Probably the biggest impetus for change is my rational mind began working. The cult, like all Christian religions I’m aware of, stated that God is All-Powerful. If he was so powerful, why was my life so screwed up? If He loved me like everyone claimed, he would never have split Mom and Dad up.
I listened to the priest’s hypothesis about free will, and the fall from grace, and eventually I came to see the Jesus story as proof that God could not be the being preached to me. A truly All-Powerful, All-Loving God would never create a system where his only son had to get killed.
That doesn’t mean I turned to atheism. The world works in ways that are awe-inspiring, and the idea that everything is a pointless accident doesn’t fit in my nature. Instead, I started considering myself to be spiritual, not religious. I viewed Nature as God, and being part of Nature myself, things made sense when I considered that we were all growing, and learning from our mistakes.
Being spiritual, not religious wasn’t a terribly comforting thought in the beginning, because Grandma still believed I was part of the cult, and would become her ‘little priest.’ I was in the seventh or eighth grade, so it was about five years after mom ran away with us.
Telling Grandma I was no longer part of the cult was the most difficult thing I have ever done in my life. Her will was unbendable, and in spite of her craziness in the name of religion, she loved me deeply, and I loved her.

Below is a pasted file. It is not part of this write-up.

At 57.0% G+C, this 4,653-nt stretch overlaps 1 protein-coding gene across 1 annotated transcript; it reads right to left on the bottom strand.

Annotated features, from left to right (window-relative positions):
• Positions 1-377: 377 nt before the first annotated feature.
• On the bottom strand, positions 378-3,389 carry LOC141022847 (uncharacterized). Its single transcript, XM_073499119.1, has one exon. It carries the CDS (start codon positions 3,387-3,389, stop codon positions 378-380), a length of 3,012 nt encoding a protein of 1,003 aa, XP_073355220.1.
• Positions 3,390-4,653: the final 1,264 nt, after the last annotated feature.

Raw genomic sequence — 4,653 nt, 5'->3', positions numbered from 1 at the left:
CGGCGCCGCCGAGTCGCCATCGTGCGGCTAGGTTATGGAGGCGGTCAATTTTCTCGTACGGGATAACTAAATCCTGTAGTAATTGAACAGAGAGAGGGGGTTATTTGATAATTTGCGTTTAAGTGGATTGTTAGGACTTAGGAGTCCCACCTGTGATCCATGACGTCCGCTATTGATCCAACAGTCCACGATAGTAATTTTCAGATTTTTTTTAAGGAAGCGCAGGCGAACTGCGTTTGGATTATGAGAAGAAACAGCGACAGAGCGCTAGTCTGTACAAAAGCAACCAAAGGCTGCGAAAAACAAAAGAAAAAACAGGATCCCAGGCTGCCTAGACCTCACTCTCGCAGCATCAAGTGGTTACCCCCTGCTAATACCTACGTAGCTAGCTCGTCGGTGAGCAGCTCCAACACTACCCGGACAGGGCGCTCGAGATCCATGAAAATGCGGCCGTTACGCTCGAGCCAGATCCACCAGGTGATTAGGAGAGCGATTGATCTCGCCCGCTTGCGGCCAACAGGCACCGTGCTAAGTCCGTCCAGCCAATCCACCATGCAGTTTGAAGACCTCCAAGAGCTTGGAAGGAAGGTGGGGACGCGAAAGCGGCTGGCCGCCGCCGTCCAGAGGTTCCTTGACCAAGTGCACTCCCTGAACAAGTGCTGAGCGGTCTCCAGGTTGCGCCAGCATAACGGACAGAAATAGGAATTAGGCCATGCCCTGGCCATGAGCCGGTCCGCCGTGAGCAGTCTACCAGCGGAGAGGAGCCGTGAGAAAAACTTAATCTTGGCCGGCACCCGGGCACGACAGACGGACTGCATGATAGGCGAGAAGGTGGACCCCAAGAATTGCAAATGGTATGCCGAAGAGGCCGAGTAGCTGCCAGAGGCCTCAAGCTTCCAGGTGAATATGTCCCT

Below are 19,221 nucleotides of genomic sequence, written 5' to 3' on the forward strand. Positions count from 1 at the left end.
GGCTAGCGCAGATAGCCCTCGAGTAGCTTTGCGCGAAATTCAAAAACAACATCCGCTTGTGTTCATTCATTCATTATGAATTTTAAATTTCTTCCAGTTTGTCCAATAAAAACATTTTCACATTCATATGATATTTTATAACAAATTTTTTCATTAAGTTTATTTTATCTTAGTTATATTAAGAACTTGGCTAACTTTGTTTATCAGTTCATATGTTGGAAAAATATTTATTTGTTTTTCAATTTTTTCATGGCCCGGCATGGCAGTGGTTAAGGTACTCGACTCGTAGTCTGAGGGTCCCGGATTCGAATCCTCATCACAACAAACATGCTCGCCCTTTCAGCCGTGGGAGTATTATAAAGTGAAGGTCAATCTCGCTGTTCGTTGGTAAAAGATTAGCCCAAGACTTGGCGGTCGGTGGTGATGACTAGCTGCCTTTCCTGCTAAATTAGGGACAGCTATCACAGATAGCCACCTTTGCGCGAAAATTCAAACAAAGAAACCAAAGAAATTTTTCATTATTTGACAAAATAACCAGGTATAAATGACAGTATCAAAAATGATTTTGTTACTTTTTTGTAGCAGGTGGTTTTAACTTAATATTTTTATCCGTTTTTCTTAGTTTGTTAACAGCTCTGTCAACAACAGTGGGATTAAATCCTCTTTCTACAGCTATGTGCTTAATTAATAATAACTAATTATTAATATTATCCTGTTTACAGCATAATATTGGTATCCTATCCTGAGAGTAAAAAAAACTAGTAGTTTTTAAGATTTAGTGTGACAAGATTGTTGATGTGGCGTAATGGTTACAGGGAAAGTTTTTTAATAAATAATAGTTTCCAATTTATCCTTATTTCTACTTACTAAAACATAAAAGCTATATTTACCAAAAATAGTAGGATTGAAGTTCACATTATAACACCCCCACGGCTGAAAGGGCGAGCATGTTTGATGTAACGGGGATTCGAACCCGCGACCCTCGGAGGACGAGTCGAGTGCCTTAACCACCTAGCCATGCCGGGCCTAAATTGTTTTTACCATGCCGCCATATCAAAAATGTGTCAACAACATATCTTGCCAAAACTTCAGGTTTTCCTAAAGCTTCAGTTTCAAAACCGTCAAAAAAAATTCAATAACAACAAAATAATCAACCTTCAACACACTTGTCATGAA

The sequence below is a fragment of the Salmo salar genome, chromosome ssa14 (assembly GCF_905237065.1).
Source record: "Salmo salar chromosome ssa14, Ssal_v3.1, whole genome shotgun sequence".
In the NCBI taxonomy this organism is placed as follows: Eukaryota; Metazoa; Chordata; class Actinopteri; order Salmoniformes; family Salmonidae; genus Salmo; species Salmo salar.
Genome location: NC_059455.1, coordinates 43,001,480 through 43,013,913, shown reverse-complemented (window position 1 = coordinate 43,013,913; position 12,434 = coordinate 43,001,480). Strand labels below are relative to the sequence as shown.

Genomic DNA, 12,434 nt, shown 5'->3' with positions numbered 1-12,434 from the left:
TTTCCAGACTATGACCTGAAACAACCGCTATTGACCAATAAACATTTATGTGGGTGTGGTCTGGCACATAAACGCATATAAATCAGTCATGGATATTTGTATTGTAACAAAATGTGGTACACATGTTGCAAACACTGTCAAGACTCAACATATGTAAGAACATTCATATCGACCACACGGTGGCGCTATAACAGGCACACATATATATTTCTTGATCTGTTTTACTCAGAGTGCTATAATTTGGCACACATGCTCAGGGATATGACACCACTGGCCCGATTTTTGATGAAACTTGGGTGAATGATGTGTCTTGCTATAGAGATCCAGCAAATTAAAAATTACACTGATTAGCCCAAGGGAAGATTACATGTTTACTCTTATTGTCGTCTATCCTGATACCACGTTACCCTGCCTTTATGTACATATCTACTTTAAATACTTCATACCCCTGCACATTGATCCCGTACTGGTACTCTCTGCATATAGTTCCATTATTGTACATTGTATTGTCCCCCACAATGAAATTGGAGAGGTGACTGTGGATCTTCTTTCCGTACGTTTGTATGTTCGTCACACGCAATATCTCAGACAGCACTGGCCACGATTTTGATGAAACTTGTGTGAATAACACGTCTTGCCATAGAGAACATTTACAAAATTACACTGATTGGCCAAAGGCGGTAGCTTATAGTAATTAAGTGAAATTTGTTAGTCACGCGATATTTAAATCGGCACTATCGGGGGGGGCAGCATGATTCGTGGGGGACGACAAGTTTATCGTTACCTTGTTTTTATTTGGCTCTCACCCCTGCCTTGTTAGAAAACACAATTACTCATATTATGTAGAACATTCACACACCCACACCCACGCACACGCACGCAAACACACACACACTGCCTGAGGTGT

Rebellion is better from safety. I used the phone.
The first time I told her I didn’t want to be a priest she just shrugged it off and said she would pray for me. “Your father is making you say this. I know you. You are God’s chosen one. Tell your dad that he is going to burn in hell!” She was unfazed, like a planet in it’s orbit.
The next week she used her favorite nickname again and pushed me to the limit. Once again I lacked the nerve to tell her face to face.
“Grandma, I can’t take it anymore. I have to say something, and don’t know how to say it. Dad is not forcing me to say anything. In fact he isn’t even here! Grandma, I do not believe in your religion anymore.”
“Oh David, you don’t mean that. I know your father is forcing you to say this. He is listening, isn’t he?”
“No, he isn’t listening. I don’t want to be a part of your religion anymore!”
“Oh David, you are just saying that.”
“No, I’m not. I love you, but I can’t go on like this. I don’t want to be a priest, and I don’t want to be part of the religion.”
“If you loved me you wouldn’t be saying this.”
“I do love you, but I can’t be part of the religion anymore.”
My hands were shaking. Oddly, I started crying. Maybe it wasn’t so odd, as she started crying too. It took twenty-five minutes to convince her. And then it was over. No more raisin cookies. No more prayers. Once in a while we talked, but from then on it was always superficial.
I was free. I could do what I wanted. Except help those I loved go beyond the religion their fears held them in. Perhaps my intellectual journey since then will make a difference to some who are still in those shoes.